Ballooning Culture & History
Ballooning in New Mexico began more than a century ago in Albuquerque, when "Professor" P.A. Van Tassell, a local bartender, piloted a "gas bag" from the center of town up to nearly 14,000 feet and landed, intact, a few miles away at the west end of the city. Still, ballooning remained an obscure sport for many years. It wasn't until 1972 that 13 hot air balloons participated in the very first Balloon Fiesta, today known as the Albuquerque International Balloon Fiesta.
From that humble ascension, Albuquerque has become the prime destination for balloonists worldwide, and the Albuquerque International Balloon Fiesta is said to be the most widely photographed event in the world. The annual Fiesta now draws many hundreds of balloonists and hundreds of thousands of spectators to Albuquerque every October.
Why Albuquerque? The weather here is widely considered to be the best in the world for ballooning. In the famous "Albuquerque Box" pattern, the wind blows predictably north at one elevation and south at another, allowing pilots to launch, fly a great distance, then change altitude to return close to the launch site. This unique pattern, created by the interplay of clear skies, low humidity and elevation, is common on early October mornings, usually dissipating by midday. Albuquerque's ideal conditions have earned it not only the largest International Balloon Festival, but also the title of Balloon Capital of the World.
To learn more about the science and history of ballooning, as well as facts about ballooning in New Mexico, visit the Anderson-Abruzzo Albuquerque International Balloon Museum, located at Balloon Fiesta Park. The city's newest museum is an exciting showcase for the history, art, science, culture and sport of ballooning.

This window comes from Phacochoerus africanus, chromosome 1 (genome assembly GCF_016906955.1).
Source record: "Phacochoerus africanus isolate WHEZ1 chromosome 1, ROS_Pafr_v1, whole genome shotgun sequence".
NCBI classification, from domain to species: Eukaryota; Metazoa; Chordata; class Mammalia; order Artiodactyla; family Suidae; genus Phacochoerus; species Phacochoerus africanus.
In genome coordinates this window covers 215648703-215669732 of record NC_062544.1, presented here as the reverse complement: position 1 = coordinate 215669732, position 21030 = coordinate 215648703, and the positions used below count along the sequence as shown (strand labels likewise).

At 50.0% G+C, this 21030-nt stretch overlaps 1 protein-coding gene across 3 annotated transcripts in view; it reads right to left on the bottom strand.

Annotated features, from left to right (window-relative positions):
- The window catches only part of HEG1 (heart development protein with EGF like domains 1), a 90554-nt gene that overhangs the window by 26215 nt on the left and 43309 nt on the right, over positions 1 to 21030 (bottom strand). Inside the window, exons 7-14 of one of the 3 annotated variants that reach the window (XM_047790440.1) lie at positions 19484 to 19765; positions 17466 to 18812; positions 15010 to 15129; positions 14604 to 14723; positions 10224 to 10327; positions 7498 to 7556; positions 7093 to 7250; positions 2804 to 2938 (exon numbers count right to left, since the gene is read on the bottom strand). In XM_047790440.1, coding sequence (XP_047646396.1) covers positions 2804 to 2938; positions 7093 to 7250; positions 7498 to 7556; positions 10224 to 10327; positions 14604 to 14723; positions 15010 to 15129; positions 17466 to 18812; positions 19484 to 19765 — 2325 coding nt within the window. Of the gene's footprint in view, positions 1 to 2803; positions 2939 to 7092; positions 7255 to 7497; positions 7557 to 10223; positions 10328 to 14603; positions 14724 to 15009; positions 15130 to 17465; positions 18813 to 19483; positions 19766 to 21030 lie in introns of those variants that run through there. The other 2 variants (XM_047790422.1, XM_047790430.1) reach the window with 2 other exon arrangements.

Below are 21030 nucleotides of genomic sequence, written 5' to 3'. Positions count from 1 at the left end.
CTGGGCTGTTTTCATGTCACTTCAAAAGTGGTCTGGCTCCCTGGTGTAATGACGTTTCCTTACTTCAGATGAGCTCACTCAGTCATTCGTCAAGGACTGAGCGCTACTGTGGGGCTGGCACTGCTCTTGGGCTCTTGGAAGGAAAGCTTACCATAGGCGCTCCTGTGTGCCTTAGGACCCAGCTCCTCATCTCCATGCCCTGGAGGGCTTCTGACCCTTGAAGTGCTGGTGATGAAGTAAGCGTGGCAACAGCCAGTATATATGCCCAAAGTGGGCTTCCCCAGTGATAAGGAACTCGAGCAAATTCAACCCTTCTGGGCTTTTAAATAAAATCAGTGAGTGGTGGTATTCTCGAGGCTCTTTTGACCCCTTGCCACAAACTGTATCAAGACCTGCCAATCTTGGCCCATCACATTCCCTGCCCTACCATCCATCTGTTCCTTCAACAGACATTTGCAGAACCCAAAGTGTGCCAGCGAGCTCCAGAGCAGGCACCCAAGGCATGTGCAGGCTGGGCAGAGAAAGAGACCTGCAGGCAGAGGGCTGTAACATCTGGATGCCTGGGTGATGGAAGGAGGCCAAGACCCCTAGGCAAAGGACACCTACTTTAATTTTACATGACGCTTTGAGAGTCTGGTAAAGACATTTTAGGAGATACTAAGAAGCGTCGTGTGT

Ballooning in New Mexico is so popular that more than 300 balloonists call Albuquerque
home, more than any other state. Citizens of Albuquerque
have been behind many of the sport's greatest achievements, including the following:
- The first successful crossing of the Atlantic by balloon was done by three Albuquerqueans: Ben Abruzzo, Maxie Anderson and Larry Newman made history in the Double Eagle II helium balloon in August 1978.
- Abruzzo and Anderson, with another Albuquerquean, Ron Clark and Rocky Aoki of Tokyo were first to cross the Pacific by helium balloon. The Double Eagle V flight set the record for the longest distance ever flown in a balloon: 5,768 miles, from Nagashima, Japan to a landing site near Covelo, California.
- Anderson, his son Kris and Don Ida set another record in 1980 when they flew the Kitty Hawk in the first non-stop crossing of North America by gas balloon.
- Another Albuquerque hero, Troy Bradley, holds two dozen gas balloon world records for endurance and distance.
Other Ballooning Facts
- The first balloon passengers, in 1783, were a rooster, a sheep and a duck.
- A "champagne dunk" is part of the initiation rites following a balloon passenger's first ride in a balloon, which often involves champagne being poured over the initiates head. (Champagne was also taken along on the first manned balloon ride, to appease the inhabitants of the region where they might land.)
- Balloon rallies at hot air ballooning events are colorful, energetic social events where crowds of balloonists and spectators gather and celebrate life. In some ways, the atmosphere is similar to tailgate parties at football games.
- Balloon pins and trading cards are popular collectors' items. Ideally, each balloon has its own pin and card.
- Sport ballooning has been practiced in Albuquerque ever since Sid Cutter first brought a balloon to the State and (accidentally) flew a hot air balloon at a party. Sid Cutter is the founder of the Albuquerque International Balloon Fiesta.
- Flying a balloon requires a pilot's license, awarded by the FAA after extensive training.
- Balloons are called "aerostats" because they are static in the atmosphere. Rather than flying through the air (as an airplane does), balloons travel on the air. Direction is controlled by skilled control of altitude in order to reach wind currents going in the desired direction.